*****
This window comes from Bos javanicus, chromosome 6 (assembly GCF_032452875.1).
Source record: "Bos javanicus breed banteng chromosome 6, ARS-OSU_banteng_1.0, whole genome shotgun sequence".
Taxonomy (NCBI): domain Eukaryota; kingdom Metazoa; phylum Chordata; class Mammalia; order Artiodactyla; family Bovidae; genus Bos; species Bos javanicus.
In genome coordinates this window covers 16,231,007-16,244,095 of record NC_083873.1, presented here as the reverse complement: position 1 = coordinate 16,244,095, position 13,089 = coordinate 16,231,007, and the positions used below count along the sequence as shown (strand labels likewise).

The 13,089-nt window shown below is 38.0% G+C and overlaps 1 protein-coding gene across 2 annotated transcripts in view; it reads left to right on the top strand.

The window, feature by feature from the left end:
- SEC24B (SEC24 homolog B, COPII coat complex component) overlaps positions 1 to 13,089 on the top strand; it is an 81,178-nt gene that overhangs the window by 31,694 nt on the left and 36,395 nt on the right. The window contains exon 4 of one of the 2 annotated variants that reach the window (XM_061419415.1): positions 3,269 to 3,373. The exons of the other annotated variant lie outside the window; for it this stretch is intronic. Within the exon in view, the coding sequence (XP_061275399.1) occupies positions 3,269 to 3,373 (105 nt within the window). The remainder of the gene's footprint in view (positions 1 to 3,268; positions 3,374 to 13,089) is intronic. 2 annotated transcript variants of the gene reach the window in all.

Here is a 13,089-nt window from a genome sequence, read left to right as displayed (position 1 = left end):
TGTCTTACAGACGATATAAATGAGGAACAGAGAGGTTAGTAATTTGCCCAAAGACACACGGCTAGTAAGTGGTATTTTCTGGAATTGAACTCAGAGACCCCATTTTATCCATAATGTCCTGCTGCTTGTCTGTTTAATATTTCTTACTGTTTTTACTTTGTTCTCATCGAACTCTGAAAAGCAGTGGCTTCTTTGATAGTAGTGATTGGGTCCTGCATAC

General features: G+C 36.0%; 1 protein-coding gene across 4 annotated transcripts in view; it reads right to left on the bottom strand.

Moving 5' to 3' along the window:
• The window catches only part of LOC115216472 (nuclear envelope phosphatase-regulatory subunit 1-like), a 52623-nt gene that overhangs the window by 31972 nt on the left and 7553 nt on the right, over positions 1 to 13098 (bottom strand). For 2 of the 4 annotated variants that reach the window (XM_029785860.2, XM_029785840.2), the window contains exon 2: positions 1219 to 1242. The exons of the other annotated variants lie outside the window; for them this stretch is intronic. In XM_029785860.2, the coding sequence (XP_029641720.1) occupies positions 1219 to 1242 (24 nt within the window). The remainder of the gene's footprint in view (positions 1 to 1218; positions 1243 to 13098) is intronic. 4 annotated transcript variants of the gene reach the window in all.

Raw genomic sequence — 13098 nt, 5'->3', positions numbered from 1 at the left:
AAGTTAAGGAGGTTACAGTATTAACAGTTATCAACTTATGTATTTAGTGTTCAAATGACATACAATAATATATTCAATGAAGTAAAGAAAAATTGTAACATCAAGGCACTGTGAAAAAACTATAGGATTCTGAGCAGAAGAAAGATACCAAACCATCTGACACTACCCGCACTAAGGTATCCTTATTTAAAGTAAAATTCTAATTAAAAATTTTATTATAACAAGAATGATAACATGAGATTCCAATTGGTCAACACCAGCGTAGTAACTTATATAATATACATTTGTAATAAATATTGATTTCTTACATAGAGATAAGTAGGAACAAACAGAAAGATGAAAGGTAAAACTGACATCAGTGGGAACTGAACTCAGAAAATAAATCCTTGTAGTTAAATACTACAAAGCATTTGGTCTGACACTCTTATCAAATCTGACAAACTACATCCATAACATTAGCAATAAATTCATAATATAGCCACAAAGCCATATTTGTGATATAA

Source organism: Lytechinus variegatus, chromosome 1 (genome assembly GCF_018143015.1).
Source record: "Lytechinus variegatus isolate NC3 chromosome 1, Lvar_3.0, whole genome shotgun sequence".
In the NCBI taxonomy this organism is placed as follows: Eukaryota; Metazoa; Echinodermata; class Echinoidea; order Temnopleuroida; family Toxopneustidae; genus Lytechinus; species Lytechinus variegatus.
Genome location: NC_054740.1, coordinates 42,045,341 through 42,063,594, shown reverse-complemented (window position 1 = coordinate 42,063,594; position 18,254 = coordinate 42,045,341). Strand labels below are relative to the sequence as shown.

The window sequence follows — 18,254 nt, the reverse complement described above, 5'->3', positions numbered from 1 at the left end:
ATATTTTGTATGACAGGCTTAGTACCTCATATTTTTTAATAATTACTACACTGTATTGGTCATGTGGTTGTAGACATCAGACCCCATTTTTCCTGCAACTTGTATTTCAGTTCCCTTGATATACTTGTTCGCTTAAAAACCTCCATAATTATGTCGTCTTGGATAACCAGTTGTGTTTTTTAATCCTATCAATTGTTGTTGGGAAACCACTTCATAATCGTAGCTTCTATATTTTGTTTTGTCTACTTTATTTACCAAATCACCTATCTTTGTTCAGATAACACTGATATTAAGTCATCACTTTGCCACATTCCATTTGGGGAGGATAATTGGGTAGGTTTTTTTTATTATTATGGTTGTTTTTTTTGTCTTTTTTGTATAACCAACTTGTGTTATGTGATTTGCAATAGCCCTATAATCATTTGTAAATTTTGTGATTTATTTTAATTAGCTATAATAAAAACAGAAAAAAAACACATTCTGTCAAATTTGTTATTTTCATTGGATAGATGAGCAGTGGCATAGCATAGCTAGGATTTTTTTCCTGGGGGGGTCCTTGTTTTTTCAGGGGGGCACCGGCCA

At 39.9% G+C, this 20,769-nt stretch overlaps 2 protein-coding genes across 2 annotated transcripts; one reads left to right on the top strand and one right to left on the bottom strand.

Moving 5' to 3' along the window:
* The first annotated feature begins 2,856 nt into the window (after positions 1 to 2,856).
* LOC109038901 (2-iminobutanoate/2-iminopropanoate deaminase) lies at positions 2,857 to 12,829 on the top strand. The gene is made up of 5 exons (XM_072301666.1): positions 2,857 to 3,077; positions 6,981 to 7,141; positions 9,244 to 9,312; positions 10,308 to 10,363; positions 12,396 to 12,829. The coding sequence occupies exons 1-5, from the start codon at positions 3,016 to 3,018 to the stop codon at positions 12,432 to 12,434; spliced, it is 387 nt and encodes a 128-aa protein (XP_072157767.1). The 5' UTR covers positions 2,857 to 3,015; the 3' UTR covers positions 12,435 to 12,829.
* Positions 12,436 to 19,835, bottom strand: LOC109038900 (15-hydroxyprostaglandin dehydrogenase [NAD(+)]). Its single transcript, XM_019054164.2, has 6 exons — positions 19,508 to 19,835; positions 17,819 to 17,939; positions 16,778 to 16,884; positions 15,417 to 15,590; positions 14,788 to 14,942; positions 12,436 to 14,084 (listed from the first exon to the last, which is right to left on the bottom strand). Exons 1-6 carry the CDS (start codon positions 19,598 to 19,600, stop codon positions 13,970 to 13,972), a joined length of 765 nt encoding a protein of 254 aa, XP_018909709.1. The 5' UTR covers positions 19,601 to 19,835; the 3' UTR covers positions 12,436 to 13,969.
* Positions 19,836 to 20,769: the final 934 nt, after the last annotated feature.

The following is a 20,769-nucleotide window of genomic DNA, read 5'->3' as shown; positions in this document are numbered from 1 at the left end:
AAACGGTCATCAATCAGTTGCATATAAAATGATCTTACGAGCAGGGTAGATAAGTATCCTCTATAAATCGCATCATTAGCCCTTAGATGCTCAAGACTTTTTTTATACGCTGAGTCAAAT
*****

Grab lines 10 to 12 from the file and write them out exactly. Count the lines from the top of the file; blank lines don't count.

General features: G+C 36.0%; 1 protein-coding gene across 4 annotated transcripts in view; it reads right to left on the bottom strand.

Moving 5' to 3' along the window:
• The window catches only part of LOC115216472 (nuclear envelope phosphatase-regulatory subunit 1-like), a 52623-nt gene that overhangs the window by 31972 nt on the left and 7553 nt on the right, over positions 1 to 13098 (bottom strand). For 2 of the 4 annotated variants that reach the window (XM_029785860.2, XM_029785840.2), the window contains exon 2: positions 1219 to 1242. The exons of the other annotated variants lie outside the window; for them this stretch is intronic. In XM_029785860.2, the coding sequence (XP_029641720.1) occupies positions 1219 to 1242 (24 nt within the window). The remainder of the gene's footprint in view (positions 1 to 1218; positions 1243 to 13098) is intronic. 4 annotated transcript variants of the gene reach the window in all.